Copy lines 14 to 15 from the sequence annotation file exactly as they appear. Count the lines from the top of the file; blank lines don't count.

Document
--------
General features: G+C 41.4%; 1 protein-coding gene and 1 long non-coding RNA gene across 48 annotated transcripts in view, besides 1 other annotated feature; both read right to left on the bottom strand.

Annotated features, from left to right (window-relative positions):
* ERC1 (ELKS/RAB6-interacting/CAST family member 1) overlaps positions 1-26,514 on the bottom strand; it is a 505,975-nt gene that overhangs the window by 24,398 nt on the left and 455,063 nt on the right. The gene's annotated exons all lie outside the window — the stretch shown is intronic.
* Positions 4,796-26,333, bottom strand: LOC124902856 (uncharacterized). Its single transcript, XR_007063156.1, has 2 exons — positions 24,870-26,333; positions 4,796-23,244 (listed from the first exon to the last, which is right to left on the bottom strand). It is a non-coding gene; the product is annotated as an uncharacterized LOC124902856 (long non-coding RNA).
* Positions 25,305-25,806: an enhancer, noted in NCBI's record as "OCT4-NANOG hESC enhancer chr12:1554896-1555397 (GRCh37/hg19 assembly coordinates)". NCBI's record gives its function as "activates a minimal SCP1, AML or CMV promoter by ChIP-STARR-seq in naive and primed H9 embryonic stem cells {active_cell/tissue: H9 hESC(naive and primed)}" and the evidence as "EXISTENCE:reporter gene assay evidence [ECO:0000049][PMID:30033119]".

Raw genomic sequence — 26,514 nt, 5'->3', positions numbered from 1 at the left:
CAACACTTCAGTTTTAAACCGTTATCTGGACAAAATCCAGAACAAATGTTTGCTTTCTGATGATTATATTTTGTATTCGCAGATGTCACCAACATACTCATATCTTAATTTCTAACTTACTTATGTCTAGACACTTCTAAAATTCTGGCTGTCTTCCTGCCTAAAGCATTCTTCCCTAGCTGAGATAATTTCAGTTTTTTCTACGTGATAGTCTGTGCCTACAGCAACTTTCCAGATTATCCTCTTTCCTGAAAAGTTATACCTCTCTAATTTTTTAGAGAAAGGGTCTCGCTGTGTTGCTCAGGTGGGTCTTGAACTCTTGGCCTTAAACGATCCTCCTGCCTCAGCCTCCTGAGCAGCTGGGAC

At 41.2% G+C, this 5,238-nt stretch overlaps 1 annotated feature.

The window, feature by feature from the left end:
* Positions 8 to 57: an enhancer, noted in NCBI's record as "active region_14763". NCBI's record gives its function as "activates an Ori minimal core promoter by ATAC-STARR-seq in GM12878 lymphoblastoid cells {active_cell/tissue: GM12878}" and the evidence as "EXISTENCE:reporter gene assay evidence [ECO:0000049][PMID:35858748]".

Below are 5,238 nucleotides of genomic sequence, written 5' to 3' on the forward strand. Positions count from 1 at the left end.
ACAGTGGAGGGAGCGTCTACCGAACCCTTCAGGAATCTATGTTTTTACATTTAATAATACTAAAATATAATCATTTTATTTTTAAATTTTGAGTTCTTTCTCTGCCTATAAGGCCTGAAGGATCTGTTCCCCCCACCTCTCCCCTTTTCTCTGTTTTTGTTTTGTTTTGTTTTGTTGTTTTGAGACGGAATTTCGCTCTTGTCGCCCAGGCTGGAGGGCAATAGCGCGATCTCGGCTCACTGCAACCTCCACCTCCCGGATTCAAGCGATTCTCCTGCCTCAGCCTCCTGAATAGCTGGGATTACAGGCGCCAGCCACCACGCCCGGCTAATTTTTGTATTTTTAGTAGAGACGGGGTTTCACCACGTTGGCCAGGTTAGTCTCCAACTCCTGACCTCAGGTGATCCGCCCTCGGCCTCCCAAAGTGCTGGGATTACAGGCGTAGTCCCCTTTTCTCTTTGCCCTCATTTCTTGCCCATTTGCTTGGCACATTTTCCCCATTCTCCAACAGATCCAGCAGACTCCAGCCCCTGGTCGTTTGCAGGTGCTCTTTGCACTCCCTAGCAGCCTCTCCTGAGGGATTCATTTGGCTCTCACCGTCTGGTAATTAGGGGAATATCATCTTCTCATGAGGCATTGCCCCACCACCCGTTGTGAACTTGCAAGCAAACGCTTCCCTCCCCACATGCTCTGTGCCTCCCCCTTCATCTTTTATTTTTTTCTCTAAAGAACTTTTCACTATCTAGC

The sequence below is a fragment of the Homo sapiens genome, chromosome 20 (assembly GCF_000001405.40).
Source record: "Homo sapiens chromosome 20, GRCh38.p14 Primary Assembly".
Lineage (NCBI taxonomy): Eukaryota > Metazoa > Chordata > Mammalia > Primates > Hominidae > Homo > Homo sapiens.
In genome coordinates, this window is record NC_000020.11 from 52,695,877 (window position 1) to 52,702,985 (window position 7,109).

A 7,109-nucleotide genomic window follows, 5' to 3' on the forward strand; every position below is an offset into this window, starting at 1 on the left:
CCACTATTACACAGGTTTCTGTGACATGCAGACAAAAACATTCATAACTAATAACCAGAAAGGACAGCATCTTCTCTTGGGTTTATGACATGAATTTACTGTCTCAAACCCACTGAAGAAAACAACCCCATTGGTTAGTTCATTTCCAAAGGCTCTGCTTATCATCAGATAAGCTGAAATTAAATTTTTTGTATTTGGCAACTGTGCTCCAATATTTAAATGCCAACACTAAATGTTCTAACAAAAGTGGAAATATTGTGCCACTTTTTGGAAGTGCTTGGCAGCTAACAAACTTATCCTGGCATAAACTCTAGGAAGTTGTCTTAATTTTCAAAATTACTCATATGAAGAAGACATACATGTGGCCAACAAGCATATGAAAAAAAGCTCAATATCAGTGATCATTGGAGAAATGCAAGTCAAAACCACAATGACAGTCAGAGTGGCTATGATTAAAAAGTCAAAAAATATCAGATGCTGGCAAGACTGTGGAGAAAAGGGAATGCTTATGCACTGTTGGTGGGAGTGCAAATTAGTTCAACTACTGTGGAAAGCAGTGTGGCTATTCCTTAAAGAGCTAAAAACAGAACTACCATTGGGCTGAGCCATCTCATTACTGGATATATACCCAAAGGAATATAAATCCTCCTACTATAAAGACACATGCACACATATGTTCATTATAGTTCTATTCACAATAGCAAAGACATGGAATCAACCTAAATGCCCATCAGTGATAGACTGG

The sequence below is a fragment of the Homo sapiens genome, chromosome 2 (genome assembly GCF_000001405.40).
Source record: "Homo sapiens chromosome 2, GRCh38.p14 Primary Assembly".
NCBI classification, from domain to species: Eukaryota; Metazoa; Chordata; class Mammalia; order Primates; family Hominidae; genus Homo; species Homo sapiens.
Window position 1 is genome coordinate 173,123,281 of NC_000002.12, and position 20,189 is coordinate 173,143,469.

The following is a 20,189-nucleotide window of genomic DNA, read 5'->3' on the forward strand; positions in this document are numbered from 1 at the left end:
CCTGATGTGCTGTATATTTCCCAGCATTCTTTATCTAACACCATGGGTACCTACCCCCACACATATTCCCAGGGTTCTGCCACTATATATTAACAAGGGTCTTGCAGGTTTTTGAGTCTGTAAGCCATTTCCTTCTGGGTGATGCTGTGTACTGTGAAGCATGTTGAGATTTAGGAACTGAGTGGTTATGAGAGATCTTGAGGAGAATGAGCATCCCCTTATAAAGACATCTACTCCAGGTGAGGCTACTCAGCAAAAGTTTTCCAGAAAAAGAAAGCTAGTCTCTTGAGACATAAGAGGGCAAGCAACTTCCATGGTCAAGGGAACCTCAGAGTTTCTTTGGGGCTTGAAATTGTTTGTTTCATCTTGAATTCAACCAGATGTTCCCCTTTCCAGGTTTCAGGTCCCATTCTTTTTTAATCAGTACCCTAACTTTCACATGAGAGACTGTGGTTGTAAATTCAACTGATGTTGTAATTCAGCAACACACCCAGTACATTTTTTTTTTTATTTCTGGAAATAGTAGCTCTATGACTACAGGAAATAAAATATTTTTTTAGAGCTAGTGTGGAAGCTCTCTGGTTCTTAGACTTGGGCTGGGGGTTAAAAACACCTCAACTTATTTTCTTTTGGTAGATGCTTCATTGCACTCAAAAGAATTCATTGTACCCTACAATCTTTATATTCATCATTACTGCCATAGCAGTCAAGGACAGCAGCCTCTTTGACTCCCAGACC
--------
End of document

Source record: "Homo sapiens chromosome 20, GRCh38.p14 Primary Assembly".
Lineage (NCBI taxonomy): Eukaryota > Metazoa > Chordata > Mammalia > Primates > Hominidae > Homo > Homo sapiens.